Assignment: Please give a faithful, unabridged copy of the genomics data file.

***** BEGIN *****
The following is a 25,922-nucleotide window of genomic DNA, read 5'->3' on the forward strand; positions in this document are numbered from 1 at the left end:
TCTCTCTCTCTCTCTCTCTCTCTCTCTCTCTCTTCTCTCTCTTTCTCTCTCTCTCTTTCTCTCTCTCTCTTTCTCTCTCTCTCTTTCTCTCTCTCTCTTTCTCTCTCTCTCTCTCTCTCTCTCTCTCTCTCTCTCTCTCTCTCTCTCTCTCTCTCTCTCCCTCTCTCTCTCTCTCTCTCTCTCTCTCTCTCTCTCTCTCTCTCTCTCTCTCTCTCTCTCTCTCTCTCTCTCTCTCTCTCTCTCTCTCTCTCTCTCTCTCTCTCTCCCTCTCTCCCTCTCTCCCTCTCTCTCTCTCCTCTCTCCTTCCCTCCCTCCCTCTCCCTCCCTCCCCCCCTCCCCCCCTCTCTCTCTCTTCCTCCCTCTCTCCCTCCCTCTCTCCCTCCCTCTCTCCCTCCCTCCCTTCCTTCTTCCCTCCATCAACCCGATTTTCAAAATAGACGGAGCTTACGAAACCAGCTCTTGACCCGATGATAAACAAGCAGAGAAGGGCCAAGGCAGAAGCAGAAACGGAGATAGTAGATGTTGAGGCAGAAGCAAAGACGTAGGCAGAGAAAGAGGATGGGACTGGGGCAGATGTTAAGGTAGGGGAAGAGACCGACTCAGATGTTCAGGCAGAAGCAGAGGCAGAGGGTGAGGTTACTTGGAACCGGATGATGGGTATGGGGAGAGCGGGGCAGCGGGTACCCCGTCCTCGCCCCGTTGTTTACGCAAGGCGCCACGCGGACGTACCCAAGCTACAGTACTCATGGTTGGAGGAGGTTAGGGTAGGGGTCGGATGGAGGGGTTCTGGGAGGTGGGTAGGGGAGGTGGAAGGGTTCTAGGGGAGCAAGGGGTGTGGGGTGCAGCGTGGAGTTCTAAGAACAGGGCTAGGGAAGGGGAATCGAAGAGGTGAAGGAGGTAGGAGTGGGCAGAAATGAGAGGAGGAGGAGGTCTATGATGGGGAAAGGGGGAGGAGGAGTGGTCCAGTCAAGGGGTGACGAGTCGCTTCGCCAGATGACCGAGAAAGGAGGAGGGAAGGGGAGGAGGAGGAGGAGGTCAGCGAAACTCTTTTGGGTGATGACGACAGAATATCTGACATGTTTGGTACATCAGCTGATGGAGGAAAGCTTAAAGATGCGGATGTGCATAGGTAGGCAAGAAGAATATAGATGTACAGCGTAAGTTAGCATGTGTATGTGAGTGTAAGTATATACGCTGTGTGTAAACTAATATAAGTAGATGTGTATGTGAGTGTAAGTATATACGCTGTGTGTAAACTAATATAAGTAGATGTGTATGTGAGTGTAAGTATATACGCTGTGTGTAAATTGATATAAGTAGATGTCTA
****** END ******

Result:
The following is a 25,922-nucleotide window of genomic DNA, read 5'->3' on the forward strand; positions in this document are numbered from 1 at the left end:
TCTCTCTCTCTCTCTCTCTCTCTCTCTCTCTCTTCTCTCTCTTTCTCTCTCTCTCTTTCTCTCTCTCTCTTTCTCTCTCTCTCTTTCTCTCTCTCTCTTTCTCTCTCTCTCTCTCTCTCTCTCTCTCTCTCTCTCTCTCTCTCTCTCTCTCTCTCTCTCCCTCTCTCTCTCTCTCTCTCTCTCTCTCTCTCTCTCTCTCTCTCTCTCTCTCTCTCTCTCTCTCTCTCTCTCTCTCTCTCTCTCTCTCTCTCTCTCTCTCTCTCTCCCTCTCTCCCTCTCTCCCTCTCTCTCTCTCCTCTCTCCTTCCCTCCCTCCCTCTCCCTCCCTCCCCCCCTCCCCCCCTCTCTCTCTCTTCCTCCCTCTCTCCCTCCCTCTCTCCCTCCCTCTCTCCCTCCCTCCCTTCCTTCTTCCCTCCATCAACCCGATTTTCAAAATAGACGGAGCTTACGAAACCAGCTCTTGACCCGATGATAAACAAGCAGAGAAGGGCCAAGGCAGAAGCAGAAACGGAGATAGTAGATGTTGAGGCAGAAGCAAAGACGTAGGCAGAGAAAGAGGATGGGACTGGGGCAGATGTTAAGGTAGGGGAAGAGACCGACTCAGATGTTCAGGCAGAAGCAGAGGCAGAGGGTGAGGTTACTTGGAACCGGATGATGGGTATGGGGAGAGCGGGGCAGCGGGTACCCCGTCCTCGCCCCGTTGTTTACGCAAGGCGCCACGCGGACGTACCCAAGCTACAGTACTCATGGTTGGAGGAGGTTAGGGTAGGGGTCGGATGGAGGGGTTCTGGGAGGTGGGTAGGGGAGGTGGAAGGGTTCTAGGGGAGCAAGGGGTGTGGGGTGCAGCGTGGAGTTCTAAGAACAGGGCTAGGGAAGGGGAATCGAAGAGGTGAAGGAGGTAGGAGTGGGCAGAAATGAGAGGAGGAGGAGGTCTATGATGGGGAAAGGGGGAGGAGGAGTGGTCCAGTCAAGGGGTGACGAGTCGCTTCGCCAGATGACCGAGAAAGGAGGAGGGAAGGGGAGGAGGAGGAGGAGGTCAGCGAAACTCTTTTGGGTGATGACGACAGAATATCTGACATGTTTGGTACATCAGCTGATGGAGGAAAGCTTAAAGATGCGGATGTGCATAGGTAGGCAAGAAGAATATAGATGTACAGCGTAAGTTAGCATGTGTATGTGAGTGTAAGTATATACGCTGTGTGTAAACTAATATAAGTAGATGTGTATGTGAGTGTAAGTATATACGCTGTGTGTAAACTAATATAAGTAGATGTGTATGTGAGTGTAAGTATATACGCTGTGTGTAAATTGATATAAGTAGATGTCTA